culture 1 Review

Matthew Bourne’s Sleeping Beauty – Review

Since its creation 25 years ago, Matthew Bourne’s renowned dance company, New Adventures, has performed some of ballet’s most famous works; none more famous than those by Tchaikovsky. First came Bourne’s take on The Nutcracker, in 1992, followed by his 1995 production of an all-male Swan Lake, which went on to become an international hit. Now, finally, completing the trio of Tchaikovsky’s works is Bourne’s interpretation of Sleeping Beauty. Premiering at London’s Sadler’s Wells Theatre at the end of 2012, the production has now come full circle, ending its UK tour with a week of performances at Sheffield’s Lyceum Theatre. Remodelled as “a Gothic romance”, Bourne’s take on this much-loved classic is not your traditional fairytale, and as such, is absolutely exceptional.

This production is split into four different time periods. 1890, which shows Aurora as a baby and follows the more traditional feel of classical ballet. 1911, when Aurora comes of age, where the Waltz was still prominent, but this period also introduces “new dance crazes” from America, such as “the maxixe”. The action then moves forward 100 years, to 2011, where Aurora finally awakens, and the finally period – “Last Night”, which sees Aurora about to be wed, takes on the feel of a cult ritual rather than that of a fairytale wedding!

The story does, for the most part, follow that of the traditional ballet – a King and Queen (Edwin Ray and Daisy May Kemp, respectively) despair at their inability to conceive a child and so, they ask the dark fairy, Carabosse (Malificent in Disney’s version) to bless them with one, which she does. However, the King and Queen forget to show their gratitude toward Carabosse (Adam Maskall), and she plots a terrible revenge. However, this is where the story begins to differ. Carabosse instead dies alone and broken in exile, where it falls to her loyal son (also Maskall), Caradoc, to carry out the wicked deed. As Aurora (Hannah Vassallo) comes of age, we see that she has fallen in love with Leo, the Royal Gamekeeper (Dominic North), who, upon learning of Aurora’s curse, is turned into a vampire by Count Lilac, the King of the Fairies (Liam Mower), in order to be around to awaken Aurora once 100 years have passed. Now, whilst this could have come across as a ridiculous, it is instead used a vital plot point in order to propel the story along, and works incredibly well.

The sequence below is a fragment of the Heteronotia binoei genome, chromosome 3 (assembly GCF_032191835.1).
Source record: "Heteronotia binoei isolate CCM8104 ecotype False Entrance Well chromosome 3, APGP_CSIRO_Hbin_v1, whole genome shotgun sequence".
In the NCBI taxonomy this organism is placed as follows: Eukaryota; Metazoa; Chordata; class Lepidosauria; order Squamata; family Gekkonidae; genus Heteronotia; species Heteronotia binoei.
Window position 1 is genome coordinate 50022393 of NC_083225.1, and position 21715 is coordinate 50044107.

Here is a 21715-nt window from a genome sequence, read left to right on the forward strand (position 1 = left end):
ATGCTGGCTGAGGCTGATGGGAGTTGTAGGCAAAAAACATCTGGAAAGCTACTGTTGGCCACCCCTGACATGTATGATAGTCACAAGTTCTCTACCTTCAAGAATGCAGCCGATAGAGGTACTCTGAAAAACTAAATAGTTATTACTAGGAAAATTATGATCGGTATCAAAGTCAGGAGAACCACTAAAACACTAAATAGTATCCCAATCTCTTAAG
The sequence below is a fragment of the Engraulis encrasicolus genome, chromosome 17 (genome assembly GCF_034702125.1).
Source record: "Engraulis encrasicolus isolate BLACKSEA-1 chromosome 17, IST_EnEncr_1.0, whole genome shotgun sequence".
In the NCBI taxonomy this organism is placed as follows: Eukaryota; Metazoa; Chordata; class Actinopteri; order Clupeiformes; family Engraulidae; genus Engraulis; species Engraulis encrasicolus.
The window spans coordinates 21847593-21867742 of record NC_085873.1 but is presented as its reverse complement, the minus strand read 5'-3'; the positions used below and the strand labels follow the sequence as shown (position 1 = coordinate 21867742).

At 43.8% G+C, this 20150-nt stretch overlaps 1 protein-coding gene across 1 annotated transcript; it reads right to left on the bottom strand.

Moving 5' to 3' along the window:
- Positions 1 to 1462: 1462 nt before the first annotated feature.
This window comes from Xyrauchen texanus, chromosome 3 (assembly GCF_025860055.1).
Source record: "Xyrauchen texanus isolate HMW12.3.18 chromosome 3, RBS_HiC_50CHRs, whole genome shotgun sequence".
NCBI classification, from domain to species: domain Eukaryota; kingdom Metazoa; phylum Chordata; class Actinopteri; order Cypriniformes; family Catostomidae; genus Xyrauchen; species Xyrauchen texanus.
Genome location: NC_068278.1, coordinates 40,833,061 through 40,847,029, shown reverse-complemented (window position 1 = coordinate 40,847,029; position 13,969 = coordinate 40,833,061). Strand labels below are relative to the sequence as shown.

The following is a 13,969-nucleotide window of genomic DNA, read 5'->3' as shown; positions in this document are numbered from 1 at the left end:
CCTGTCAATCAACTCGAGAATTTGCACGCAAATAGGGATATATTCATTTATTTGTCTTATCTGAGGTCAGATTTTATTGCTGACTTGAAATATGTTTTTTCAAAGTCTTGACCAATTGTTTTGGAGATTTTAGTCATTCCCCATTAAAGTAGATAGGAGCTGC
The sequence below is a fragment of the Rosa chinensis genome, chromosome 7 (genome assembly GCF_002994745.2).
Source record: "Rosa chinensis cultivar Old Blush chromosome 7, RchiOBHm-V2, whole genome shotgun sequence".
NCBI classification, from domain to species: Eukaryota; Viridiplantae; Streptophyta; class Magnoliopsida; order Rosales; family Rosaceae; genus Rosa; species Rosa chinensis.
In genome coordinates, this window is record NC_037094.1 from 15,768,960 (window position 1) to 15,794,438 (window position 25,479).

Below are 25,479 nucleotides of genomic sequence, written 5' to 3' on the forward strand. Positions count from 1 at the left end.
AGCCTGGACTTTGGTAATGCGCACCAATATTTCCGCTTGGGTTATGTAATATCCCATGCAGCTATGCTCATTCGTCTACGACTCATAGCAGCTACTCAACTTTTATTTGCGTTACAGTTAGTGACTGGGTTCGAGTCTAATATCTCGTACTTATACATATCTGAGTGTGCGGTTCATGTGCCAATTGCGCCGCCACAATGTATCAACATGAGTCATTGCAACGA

The entire company are absolutely exceptional, performing with electrifying energy that draws you in instantly. Vassallo’s Aurora is perfectly portrayed; girlishly beguiling, a young, spirited wild child, tamed only by North’s Leo. Their blossoming relationship is captivating to watch, tenderly playful, full of childish humour and full of passion. It is Mower’s Count Lilac, and Maskall’s Caradoc, however, that are the standout performances. Mower’s performance is, quite simply, electrifying, and it is the ambiguity of this character, the notion of whether he is truly light or dark – is what is so fascinating. Maskall’s portrayal of the vengeful Caradoc is truly unnerving – particularly when we first see him during Aurora’s birthday celebrations, enticing her to take the dark rose he holds out to her, and as he sits watching over her as she sleeps.

The scenery, costumes and music are, of course, absolutely stunning – the ornate setting of Aurora’s childhood home is beautifully crafted, and the costumes of the fairies during Act One are utterly gorgeous, creating a truly magical sense of grandeur.  However, it is in fact the little things, the incredible attention to detail, that makes this performance so wonderful. The baby Aurora, portrayed by a puppet and worked by several hidden puppeteers a la War Horse, is an absolute joy to watch in the show’s opening scenes, bringing a realism to a puppet of a human child that I’ve never seen before onstage. The act of having the characters of Aurora and Leo in flesh-coloured masks during the sequence where Aurora’s parents learn from the King of the Fairies the fate of their daughter is another wonderful touch. Also the careful attention to the use of the music within the production; for example, a piano is only heard within the show’s score once the action has entered the time period where the piano has been invented. This adds a layer of detail unlike any other production I’ve seen. Also the use of projected words across a screen at the beginning and throughout; opening with the famous words, “Once upon a time…” in old-fashioned, Gothic text, as the time periods move on, the text projected onstage begins to change, becoming more and more modern, finally finishing in Comic Sans. A wonderfully minimal touch that adds so much authenticity. This change towards the contemporary is also noted in the dancing itself, as well the costumes, never ignoring the fact that with the changing years, the dancing itself must change.

This production of Sleeping Beauty is unlike anything ever seen before onstage. The new additions to the narrative works exceptionally well, never once feeling unnecessary – in fact, they almost feel as if they’ve always been there! The entire company is fantastic, bringing the magic of Tchaikovsky’s music alive on stage with infectious enthusiasm. Bourne weaves his spell with such genuine passion that it would take a heart as hard as Carabosse’s not to be swept up in the enchanting beauty and loveliness of this fairytale. An absolute must-see.

Matthew Bourne’s Sleeping Beauty is at Sheffield’s Lyceum Theatre until Saturday 25th May 2013. Visit for tickets and other details.

Words: Katy Roberts.

Final Thoughts

Overall Score 4.8
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